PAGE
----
For more information contact us for a copy of the paper “Accounting Terminology”.
Succession planning is a major concern for many SMEs. A major challenge is the issue of Succession of Management for Australian businesses. There are a number of issues to be considered including family objectives, business objectives, conflict between personal values and commercial decisions, a need to professionalise business management to ensure ongoing prosperity, funding growth, funding the retirement of the founder, management succession and future ownership of the business.
We can assist you in the development of appropriate succession planning strategies for your family business.
For more information contact us for a copy of the paper “Succession Planning - Why is it necessary?”.
Business Plans - Questions To Consider Part 21
Some of the questions that should be considered in reviewing staff development as part of the preparation of a business plan:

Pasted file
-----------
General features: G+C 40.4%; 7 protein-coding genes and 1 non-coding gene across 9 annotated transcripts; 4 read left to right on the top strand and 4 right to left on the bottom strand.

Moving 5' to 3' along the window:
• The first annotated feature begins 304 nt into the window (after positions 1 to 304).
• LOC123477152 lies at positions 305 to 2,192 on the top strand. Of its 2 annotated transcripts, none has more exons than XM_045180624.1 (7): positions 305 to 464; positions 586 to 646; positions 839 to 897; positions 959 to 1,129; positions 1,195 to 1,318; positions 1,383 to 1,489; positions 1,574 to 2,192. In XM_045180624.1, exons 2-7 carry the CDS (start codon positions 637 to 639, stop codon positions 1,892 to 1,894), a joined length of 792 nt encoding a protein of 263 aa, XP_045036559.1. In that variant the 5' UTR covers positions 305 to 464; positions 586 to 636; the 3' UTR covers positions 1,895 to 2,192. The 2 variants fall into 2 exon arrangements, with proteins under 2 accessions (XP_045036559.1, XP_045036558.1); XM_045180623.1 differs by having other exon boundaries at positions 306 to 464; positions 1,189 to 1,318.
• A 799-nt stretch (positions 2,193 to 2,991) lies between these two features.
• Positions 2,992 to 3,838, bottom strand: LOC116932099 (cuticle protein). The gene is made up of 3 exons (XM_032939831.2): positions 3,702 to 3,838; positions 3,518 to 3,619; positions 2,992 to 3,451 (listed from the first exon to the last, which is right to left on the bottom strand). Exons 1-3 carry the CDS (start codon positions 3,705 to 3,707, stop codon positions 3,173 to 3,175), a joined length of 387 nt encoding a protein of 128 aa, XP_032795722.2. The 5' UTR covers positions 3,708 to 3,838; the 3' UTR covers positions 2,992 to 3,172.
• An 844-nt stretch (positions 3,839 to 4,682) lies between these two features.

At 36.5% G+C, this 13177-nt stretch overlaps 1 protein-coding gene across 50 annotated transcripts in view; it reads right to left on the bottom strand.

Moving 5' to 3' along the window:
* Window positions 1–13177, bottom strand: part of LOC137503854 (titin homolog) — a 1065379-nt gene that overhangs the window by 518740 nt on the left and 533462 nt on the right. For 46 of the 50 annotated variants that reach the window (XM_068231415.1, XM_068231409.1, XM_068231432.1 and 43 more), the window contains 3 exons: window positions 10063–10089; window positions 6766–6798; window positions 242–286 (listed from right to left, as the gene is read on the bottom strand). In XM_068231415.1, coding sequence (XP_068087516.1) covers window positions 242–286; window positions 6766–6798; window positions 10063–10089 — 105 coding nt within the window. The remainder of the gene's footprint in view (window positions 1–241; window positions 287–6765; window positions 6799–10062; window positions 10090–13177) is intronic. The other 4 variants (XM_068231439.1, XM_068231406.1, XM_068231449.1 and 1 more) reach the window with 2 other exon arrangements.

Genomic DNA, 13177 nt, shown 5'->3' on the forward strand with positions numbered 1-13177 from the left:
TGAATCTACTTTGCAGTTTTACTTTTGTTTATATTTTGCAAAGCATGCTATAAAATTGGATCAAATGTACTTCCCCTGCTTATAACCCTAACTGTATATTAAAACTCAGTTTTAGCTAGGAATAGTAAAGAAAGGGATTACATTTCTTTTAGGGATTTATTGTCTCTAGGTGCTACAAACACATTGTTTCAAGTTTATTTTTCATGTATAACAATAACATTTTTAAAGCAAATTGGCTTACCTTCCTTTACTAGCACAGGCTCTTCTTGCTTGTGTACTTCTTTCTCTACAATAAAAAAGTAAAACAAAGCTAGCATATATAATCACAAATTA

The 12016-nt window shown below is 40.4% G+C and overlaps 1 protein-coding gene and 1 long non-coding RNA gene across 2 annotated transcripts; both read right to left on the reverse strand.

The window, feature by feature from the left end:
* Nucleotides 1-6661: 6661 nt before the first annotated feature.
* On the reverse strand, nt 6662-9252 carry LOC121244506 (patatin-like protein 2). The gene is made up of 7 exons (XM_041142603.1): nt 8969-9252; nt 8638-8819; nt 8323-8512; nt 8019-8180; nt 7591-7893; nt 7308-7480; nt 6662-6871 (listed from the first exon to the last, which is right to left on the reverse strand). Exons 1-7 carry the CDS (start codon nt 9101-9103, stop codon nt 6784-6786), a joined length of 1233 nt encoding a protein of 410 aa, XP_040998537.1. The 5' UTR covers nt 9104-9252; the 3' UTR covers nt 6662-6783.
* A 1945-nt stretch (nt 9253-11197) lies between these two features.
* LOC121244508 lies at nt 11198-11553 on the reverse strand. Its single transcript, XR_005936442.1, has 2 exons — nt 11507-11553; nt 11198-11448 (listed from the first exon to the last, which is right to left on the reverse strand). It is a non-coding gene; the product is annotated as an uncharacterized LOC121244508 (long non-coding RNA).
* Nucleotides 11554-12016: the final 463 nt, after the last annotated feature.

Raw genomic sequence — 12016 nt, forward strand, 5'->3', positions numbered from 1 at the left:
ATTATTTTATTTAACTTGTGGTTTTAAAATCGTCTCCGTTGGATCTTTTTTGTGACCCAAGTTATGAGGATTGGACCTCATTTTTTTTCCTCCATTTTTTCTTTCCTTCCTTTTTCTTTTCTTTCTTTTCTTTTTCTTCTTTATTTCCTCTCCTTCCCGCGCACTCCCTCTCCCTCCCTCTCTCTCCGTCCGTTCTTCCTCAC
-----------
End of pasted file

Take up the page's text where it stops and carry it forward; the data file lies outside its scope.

- Do you have a staff development plan?
- Do you encourage your staff to develop their own skills?
- What additional skills would you like your staff to develop?
- Time management?
- Motivational and attitude training?
- Computer software usage?
- Do you think you delegate properly?
- Have you developed a staff training manual?
- Do you involve your staff in developing your business' Business Plan?
There are over 50 questionnaires relating to the preparation of a Business Plan...in the next issue we will consider staff training.
For more information contact us for a copy of the paper “Staff Development Questionnaire”.